One local resident, alerted to a possible leak by the water utility, is reported to have had losses which, undetected, would have amounted to 840,000 litres…. about $1,900 worth of water.
Of greater interest is that Barwon Water found that 10% of homes involved in the trial were found to have leaks. This is consistent with findings by other water utilities that use Taggle’s LPWAN to collect water consumption data.
To address water losses, many utilities conduct periodic checks for water leaks by installing data-loggers at consumers’ meters. While such activities do indeed find water leaks, they are largely symbolic in that a leak can start at any time and, if not detected, can lead to significant long-term losses. A property with no leaks on the day of the check might spring a leak a few days later and might go undetected for months or even years.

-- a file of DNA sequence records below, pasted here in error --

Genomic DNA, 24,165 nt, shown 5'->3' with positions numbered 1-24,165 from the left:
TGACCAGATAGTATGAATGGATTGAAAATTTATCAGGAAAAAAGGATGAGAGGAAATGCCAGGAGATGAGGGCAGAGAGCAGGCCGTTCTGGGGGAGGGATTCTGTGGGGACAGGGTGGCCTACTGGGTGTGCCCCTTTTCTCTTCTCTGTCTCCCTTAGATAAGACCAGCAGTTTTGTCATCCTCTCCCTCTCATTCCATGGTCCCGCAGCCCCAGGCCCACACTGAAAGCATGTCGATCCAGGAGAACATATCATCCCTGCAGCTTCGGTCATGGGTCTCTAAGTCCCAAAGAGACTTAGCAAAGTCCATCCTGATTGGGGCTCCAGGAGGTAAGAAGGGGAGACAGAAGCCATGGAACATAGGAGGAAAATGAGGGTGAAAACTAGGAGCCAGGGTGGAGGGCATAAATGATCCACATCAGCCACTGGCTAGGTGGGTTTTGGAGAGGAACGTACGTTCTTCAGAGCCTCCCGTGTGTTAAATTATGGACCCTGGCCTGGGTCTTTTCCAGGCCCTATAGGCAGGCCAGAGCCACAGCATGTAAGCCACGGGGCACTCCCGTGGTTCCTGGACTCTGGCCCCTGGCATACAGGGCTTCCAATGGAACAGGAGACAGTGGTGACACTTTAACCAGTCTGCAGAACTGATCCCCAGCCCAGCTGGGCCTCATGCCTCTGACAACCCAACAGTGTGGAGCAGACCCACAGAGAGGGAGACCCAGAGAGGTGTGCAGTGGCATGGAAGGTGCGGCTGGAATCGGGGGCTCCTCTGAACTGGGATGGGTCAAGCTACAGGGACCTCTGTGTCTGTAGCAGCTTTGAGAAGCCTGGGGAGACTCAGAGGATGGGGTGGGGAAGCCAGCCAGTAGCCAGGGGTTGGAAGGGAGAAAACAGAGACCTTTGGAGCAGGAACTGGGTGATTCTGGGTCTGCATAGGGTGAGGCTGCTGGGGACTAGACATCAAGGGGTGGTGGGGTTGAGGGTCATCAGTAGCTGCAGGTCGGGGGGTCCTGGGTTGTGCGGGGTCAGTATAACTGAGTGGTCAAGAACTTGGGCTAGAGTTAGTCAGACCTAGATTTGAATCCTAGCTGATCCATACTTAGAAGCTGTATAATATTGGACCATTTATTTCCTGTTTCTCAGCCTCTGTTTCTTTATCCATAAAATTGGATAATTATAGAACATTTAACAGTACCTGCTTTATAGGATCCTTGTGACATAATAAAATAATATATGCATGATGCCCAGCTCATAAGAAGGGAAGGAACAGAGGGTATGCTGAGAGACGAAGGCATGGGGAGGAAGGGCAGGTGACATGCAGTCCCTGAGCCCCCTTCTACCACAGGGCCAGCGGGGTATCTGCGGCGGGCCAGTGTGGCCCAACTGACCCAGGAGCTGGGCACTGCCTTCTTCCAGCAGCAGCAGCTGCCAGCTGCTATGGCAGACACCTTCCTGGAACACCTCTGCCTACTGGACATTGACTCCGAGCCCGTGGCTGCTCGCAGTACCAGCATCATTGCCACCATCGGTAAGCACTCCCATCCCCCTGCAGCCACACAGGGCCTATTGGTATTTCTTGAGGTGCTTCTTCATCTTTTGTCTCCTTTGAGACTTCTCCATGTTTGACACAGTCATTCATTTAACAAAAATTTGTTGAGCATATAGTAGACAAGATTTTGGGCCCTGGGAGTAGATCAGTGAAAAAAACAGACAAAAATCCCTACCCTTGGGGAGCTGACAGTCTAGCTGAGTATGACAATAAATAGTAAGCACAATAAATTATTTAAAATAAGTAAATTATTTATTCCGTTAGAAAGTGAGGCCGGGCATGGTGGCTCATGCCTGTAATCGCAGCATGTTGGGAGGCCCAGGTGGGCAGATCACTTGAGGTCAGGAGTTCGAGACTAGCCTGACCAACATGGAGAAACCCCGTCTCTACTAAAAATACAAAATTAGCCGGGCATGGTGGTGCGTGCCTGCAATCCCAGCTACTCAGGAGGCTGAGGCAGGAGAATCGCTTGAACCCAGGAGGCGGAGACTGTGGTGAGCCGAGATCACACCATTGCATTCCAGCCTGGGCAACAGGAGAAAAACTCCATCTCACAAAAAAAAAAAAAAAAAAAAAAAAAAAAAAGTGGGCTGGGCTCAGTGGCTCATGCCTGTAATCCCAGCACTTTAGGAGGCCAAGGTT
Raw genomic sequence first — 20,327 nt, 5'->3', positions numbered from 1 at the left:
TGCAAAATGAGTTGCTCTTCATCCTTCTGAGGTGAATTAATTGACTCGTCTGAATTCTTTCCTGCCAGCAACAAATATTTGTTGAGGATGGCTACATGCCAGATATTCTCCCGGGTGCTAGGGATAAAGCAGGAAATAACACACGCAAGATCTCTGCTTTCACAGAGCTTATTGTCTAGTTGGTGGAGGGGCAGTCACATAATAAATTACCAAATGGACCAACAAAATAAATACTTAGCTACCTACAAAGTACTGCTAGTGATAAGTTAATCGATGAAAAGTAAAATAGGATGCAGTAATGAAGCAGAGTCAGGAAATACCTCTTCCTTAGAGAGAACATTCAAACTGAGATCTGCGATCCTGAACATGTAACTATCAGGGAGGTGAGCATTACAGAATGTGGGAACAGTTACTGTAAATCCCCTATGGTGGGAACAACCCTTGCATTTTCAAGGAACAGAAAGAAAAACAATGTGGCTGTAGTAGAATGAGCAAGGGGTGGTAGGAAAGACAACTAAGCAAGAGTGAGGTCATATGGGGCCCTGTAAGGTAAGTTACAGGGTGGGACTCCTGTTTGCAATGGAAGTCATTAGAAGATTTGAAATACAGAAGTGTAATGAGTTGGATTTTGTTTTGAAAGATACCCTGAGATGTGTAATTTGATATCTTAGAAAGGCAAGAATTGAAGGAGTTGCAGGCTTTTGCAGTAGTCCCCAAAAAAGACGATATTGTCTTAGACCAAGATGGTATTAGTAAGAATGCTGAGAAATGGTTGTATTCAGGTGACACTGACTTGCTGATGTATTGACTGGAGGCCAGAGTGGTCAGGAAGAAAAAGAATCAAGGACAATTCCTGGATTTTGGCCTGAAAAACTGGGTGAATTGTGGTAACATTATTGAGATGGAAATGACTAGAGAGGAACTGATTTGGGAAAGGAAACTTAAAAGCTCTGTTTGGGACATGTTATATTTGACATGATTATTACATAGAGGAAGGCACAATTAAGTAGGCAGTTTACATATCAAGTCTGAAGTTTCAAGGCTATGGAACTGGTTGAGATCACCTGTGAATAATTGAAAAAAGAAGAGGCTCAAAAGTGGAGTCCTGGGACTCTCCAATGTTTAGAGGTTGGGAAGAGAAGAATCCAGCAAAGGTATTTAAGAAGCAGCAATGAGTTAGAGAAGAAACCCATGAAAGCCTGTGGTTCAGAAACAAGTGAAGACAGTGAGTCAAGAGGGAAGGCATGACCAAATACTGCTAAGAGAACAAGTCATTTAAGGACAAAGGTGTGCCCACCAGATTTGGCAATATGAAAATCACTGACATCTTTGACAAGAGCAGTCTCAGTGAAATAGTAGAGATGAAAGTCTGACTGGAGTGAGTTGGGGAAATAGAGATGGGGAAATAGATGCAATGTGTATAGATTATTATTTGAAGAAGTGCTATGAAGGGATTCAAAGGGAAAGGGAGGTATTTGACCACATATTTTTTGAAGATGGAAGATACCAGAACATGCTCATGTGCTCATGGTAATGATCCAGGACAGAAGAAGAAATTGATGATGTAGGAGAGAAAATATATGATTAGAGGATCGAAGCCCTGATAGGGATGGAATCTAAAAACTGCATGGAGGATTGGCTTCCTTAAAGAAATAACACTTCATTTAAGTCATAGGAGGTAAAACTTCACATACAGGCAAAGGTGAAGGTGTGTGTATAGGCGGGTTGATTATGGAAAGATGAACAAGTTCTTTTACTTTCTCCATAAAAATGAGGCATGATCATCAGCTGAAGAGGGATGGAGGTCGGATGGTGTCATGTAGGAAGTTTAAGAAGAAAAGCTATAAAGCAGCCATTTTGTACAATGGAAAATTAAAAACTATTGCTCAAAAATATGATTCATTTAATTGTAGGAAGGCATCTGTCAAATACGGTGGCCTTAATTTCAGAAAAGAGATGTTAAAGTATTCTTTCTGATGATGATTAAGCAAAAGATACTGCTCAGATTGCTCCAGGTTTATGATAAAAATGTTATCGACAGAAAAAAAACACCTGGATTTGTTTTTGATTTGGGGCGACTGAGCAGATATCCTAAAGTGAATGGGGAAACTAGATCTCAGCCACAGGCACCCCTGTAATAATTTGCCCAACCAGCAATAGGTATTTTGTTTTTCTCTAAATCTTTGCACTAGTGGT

Some “experts” suggest that continuous monitoring of water consumption by a representative sample of a water utility’s customer base is all that is required to reduce water losses. While it is true that this method will provide clues as to the likely leakage across the network, it will do nothing to identify which of the un-monitored properties have leaks and provide no information as to where water is being lost.
Mackay Regional Council in North Queensland collects hourly water consumption and reports that, even with continuous monitoring, they see about 2-3% of all properties having leaks at any one time.
The only way to really address the problem of customer-side water leaks is continuous monitoring with an ongoing commitment to reviewing the data and taking prompt action.
Photo: Transmitter attached to existing water meter in a basement in Colac Town Centre